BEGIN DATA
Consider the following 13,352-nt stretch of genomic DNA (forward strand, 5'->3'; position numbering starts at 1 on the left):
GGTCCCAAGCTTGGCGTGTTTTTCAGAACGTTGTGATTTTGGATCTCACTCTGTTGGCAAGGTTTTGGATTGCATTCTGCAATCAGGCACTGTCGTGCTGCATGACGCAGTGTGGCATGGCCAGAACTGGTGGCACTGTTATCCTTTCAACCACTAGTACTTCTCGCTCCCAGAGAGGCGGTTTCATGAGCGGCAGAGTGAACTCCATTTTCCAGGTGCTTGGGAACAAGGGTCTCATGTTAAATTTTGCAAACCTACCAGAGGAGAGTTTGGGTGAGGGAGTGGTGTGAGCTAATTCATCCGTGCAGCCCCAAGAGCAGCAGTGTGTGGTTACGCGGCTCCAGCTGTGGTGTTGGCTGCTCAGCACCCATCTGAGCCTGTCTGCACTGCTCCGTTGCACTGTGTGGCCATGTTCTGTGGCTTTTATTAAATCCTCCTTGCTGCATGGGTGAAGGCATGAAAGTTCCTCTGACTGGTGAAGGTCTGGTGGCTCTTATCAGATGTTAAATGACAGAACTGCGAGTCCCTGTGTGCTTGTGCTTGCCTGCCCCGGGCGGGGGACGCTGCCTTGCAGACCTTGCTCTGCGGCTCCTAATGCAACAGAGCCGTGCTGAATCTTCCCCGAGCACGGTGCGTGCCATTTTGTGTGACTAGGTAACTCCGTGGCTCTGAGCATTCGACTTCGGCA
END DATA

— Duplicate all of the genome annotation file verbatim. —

Consider the following 13,352-nt stretch of genomic DNA (forward strand, 5'->3'; position numbering starts at 1 on the left):
GGTCCCAAGCTTGGCGTGTTTTTCAGAACGTTGTGATTTTGGATCTCACTCTGTTGGCAAGGTTTTGGATTGCATTCTGCAATCAGGCACTGTCGTGCTGCATGACGCAGTGTGGCATGGCCAGAACTGGTGGCACTGTTATCCTTTCAACCACTAGTACTTCTCGCTCCCAGAGAGGCGGTTTCATGAGCGGCAGAGTGAACTCCATTTTCCAGGTGCTTGGGAACAAGGGTCTCATGTTAAATTTTGCAAACCTACCAGAGGAGAGTTTGGGTGAGGGAGTGGTGTGAGCTAATTCATCCGTGCAGCCCCAAGAGCAGCAGTGTGTGGTTACGCGGCTCCAGCTGTGGTGTTGGCTGCTCAGCACCCATCTGAGCCTGTCTGCACTGCTCCGTTGCACTGTGTGGCCATGTTCTGTGGCTTTTATTAAATCCTCCTTGCTGCATGGGTGAAGGCATGAAAGTTCCTCTGACTGGTGAAGGTCTGGTGGCTCTTATCAGATGTTAAATGACAGAACTGCGAGTCCCTGTGTGCTTGTGCTTGCCTGCCCCGGGCGGGGGACGCTGCCTTGCAGACCTTGCTCTGCGGCTCCTAATGCAACAGAGCCGTGCTGAATCTTCCCCGAGCACGGTGCGTGCCATTTTGTGTGACTAGGTAACTCCGTGGCTCTGAGCATTCGACTTCGGCA